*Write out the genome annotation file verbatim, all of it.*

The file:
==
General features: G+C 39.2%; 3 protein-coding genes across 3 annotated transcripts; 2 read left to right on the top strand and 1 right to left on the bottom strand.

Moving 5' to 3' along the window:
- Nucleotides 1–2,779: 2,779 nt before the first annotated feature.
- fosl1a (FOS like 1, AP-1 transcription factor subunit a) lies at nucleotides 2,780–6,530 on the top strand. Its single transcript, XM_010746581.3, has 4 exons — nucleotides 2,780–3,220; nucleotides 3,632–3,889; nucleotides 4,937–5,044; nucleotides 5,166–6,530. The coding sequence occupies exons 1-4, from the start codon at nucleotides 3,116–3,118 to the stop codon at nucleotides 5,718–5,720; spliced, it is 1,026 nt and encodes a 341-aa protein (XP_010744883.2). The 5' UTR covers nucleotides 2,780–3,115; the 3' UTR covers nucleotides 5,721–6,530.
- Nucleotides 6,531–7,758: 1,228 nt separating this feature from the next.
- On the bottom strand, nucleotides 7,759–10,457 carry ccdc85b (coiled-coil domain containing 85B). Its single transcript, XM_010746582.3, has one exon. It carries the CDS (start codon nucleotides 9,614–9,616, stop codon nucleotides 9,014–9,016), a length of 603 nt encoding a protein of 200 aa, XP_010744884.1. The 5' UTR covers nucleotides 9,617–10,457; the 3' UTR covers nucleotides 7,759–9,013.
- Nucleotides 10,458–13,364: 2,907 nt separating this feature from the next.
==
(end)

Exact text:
General features: G+C 39.2%; 3 protein-coding genes across 3 annotated transcripts; 2 read left to right on the top strand and 1 right to left on the bottom strand.

Moving 5' to 3' along the window:
- Nucleotides 1–2,779: 2,779 nt before the first annotated feature.
- fosl1a (FOS like 1, AP-1 transcription factor subunit a) lies at nucleotides 2,780–6,530 on the top strand. Its single transcript, XM_010746581.3, has 4 exons — nucleotides 2,780–3,220; nucleotides 3,632–3,889; nucleotides 4,937–5,044; nucleotides 5,166–6,530. The coding sequence occupies exons 1-4, from the start codon at nucleotides 3,116–3,118 to the stop codon at nucleotides 5,718–5,720; spliced, it is 1,026 nt and encodes a 341-aa protein (XP_010744883.2). The 5' UTR covers nucleotides 2,780–3,115; the 3' UTR covers nucleotides 5,721–6,530.
- Nucleotides 6,531–7,758: 1,228 nt separating this feature from the next.
- On the bottom strand, nucleotides 7,759–10,457 carry ccdc85b (coiled-coil domain containing 85B). Its single transcript, XM_010746582.3, has one exon. It carries the CDS (start codon nucleotides 9,614–9,616, stop codon nucleotides 9,014–9,016), a length of 603 nt encoding a protein of 200 aa, XP_010744884.1. The 5' UTR covers nucleotides 9,617–10,457; the 3' UTR covers nucleotides 7,759–9,013.
- Nucleotides 10,458–13,364: 2,907 nt separating this feature from the next.